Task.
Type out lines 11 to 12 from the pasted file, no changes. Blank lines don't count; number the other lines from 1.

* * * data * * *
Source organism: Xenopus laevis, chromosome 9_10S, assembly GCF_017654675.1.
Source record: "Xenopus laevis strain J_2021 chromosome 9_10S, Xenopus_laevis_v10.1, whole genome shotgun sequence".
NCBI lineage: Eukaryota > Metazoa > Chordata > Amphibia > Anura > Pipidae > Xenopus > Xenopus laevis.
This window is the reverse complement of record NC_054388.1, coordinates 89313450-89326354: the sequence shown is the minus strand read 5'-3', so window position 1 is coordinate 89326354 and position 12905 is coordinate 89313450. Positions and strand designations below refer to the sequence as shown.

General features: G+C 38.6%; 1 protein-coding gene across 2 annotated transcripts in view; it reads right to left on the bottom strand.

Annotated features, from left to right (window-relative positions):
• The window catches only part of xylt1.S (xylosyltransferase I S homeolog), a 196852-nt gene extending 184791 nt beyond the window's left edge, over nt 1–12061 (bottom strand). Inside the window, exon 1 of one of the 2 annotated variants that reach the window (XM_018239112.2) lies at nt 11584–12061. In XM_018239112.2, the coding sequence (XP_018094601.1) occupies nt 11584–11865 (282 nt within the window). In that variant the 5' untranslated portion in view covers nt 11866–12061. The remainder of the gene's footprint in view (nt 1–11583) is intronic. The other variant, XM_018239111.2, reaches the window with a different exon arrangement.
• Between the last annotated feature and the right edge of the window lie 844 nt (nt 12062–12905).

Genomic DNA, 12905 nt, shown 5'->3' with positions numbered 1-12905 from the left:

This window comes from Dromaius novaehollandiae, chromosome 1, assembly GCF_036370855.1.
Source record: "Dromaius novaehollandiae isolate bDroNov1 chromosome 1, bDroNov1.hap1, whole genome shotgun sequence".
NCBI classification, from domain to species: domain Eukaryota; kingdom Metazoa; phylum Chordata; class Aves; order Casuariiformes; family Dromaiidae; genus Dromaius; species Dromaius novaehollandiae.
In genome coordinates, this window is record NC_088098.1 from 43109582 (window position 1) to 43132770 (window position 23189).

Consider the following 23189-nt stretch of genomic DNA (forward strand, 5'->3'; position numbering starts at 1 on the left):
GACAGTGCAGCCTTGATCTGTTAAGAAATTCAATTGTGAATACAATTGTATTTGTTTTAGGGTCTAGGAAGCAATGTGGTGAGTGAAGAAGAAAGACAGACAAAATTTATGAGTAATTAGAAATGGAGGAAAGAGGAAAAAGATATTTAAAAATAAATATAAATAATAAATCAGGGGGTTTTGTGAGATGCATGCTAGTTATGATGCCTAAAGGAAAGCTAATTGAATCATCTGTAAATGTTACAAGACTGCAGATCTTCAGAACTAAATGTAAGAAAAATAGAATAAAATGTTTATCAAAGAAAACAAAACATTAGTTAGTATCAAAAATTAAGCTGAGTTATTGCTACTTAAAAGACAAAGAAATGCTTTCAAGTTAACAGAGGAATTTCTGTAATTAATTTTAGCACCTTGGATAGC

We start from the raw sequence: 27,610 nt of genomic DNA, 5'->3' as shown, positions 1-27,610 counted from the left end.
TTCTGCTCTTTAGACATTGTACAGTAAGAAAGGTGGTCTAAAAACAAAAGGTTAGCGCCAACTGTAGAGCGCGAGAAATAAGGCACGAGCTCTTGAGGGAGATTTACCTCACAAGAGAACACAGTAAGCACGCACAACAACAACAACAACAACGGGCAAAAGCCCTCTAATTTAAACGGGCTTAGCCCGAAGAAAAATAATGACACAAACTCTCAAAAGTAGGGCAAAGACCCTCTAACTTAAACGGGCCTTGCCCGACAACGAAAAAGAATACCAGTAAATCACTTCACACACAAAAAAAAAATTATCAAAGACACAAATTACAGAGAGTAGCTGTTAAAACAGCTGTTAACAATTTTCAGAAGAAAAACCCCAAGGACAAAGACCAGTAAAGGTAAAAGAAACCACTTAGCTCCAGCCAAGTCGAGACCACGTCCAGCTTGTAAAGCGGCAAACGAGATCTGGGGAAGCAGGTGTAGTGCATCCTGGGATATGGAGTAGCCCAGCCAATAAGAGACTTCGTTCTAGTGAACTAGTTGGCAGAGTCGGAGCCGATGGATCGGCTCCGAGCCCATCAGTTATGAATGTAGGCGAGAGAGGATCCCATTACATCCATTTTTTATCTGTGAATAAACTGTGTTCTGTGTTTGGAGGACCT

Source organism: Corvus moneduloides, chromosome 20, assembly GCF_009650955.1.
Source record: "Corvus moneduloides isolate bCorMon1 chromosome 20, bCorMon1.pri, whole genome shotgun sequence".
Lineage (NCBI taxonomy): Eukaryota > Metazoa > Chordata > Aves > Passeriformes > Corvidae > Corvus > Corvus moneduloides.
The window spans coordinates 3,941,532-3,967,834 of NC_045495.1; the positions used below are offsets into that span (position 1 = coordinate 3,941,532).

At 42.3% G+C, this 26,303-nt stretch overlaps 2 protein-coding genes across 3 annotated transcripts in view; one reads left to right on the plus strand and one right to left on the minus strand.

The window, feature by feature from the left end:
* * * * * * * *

Source record: "Dromaius novaehollandiae isolate bDroNov1 chromosome 1, bDroNov1.hap1, whole genome shotgun sequence".
NCBI classification, from domain to species: domain Eukaryota; kingdom Metazoa; phylum Chordata; class Aves; order Casuariiformes; family Dromaiidae; genus Dromaius; species Dromaius novaehollandiae.